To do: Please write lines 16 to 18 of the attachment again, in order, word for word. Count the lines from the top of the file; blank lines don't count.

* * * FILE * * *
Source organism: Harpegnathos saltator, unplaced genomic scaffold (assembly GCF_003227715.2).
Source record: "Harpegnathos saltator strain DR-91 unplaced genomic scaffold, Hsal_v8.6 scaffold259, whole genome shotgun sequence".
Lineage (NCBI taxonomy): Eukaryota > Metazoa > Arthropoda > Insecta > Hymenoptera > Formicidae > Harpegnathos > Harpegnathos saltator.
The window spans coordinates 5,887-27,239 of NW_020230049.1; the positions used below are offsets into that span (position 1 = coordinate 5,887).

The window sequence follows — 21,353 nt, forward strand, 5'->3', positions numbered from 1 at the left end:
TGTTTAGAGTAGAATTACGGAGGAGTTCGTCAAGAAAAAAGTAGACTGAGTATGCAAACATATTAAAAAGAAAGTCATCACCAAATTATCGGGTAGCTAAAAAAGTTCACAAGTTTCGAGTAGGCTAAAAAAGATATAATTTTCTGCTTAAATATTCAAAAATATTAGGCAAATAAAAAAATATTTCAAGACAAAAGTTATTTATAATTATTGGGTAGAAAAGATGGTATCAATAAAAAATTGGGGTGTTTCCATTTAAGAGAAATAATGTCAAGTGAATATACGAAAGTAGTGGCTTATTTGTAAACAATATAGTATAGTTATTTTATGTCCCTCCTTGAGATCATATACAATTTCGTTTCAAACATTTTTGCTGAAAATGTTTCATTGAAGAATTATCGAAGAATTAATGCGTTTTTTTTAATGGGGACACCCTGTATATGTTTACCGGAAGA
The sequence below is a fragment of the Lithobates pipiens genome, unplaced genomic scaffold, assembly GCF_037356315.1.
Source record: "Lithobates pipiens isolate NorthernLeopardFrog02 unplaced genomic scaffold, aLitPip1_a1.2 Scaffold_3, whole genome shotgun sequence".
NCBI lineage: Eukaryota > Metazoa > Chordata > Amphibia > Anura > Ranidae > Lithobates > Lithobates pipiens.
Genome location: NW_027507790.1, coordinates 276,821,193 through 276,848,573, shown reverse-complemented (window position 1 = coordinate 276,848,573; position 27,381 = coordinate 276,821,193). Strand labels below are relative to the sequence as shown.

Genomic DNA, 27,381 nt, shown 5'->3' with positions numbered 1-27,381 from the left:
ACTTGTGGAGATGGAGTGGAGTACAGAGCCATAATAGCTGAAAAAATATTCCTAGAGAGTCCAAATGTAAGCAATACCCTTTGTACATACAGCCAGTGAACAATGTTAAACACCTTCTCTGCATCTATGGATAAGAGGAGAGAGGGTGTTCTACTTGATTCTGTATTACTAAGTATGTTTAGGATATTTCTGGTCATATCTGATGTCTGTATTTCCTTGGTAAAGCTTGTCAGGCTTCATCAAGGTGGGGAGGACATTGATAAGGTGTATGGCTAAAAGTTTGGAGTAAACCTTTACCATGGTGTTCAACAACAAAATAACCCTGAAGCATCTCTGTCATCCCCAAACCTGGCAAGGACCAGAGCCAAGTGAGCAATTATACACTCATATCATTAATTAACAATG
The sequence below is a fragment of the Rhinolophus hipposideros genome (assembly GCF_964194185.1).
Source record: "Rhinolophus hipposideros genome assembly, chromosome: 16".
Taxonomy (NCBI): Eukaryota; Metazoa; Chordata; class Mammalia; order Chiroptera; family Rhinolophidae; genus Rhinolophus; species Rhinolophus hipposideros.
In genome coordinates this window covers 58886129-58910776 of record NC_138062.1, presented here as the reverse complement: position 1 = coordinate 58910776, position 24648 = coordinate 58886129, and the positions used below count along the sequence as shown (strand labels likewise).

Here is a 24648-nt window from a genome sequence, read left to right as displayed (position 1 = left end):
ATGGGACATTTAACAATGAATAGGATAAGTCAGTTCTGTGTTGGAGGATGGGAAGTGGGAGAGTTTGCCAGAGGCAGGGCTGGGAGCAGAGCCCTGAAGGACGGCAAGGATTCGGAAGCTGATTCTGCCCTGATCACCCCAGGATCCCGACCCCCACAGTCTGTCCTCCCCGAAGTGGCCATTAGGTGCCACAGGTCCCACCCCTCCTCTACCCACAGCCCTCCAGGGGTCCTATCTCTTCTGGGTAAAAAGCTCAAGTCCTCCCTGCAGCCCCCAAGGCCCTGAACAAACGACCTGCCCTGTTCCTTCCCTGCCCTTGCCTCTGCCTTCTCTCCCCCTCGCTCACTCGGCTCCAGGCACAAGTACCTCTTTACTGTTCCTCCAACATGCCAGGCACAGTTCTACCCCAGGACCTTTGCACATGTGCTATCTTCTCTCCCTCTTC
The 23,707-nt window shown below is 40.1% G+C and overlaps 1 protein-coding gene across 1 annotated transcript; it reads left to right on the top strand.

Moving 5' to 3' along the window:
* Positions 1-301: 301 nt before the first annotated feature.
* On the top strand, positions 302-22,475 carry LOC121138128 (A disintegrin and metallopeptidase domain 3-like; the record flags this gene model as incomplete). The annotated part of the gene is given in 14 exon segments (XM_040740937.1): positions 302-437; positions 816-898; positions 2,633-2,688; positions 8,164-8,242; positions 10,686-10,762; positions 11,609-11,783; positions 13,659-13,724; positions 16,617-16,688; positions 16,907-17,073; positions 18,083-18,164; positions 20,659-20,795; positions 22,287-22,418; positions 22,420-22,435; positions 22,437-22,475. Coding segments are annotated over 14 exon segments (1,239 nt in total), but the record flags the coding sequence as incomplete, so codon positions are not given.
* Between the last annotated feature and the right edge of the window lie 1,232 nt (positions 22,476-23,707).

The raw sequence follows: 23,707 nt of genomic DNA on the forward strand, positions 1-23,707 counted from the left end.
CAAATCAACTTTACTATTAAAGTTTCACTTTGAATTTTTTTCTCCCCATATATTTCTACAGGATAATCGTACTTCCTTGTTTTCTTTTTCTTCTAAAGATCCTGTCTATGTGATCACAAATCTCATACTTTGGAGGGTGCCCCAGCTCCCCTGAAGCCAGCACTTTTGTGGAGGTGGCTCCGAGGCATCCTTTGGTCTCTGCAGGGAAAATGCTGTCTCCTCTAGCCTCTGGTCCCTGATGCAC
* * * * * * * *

In genome coordinates this window covers 58886129-58910776 of record NC_138062.1, presented here as the reverse complement: position 1 = coordinate 58910776, position 24648 = coordinate 58886129, and the positions used below count along the sequence as shown (strand labels likewise).

Here is a 24648-nt window from a genome sequence, read left to right as displayed (position 1 = left end):
ATGGGACATTTAACAATGAATAGGATAAGTCAGTTCTGTGTTGGAGGATGGGAAGTGGGAGAGTTTGCCAGAGGCAGGGCTGGGAGCAGAGCCCTGAAGGACGGCAAGGATTCGGAAGCTGATTCTGCCCTGATCACCCCAGGATCCCGACCCCCACAGTCTGTCCTCCCCGAAGTGGCCATTAGGTGCCACAGGTCCCACCCCTCCTCTACCCACAGCCCTCCAGGGGTCCTATCTCTTCTGGGTAAAAAGCTCAAGTCCTCCCTGCAGCCCCCAAGGCCCTGAACAAACGACCTGCCCTGTTCCTTCCCTGCCCTTGCCTCTGCCTTCTCTCCCCCTCGCTCACTCGGCTCCAGGCACAAGTACCTCTTTACTGTTCCTCCAACATGCCAGGCACAGTTCTACCCCAGGACCTTTGCACATGTGCTATCTTCTCTCCCTCTTC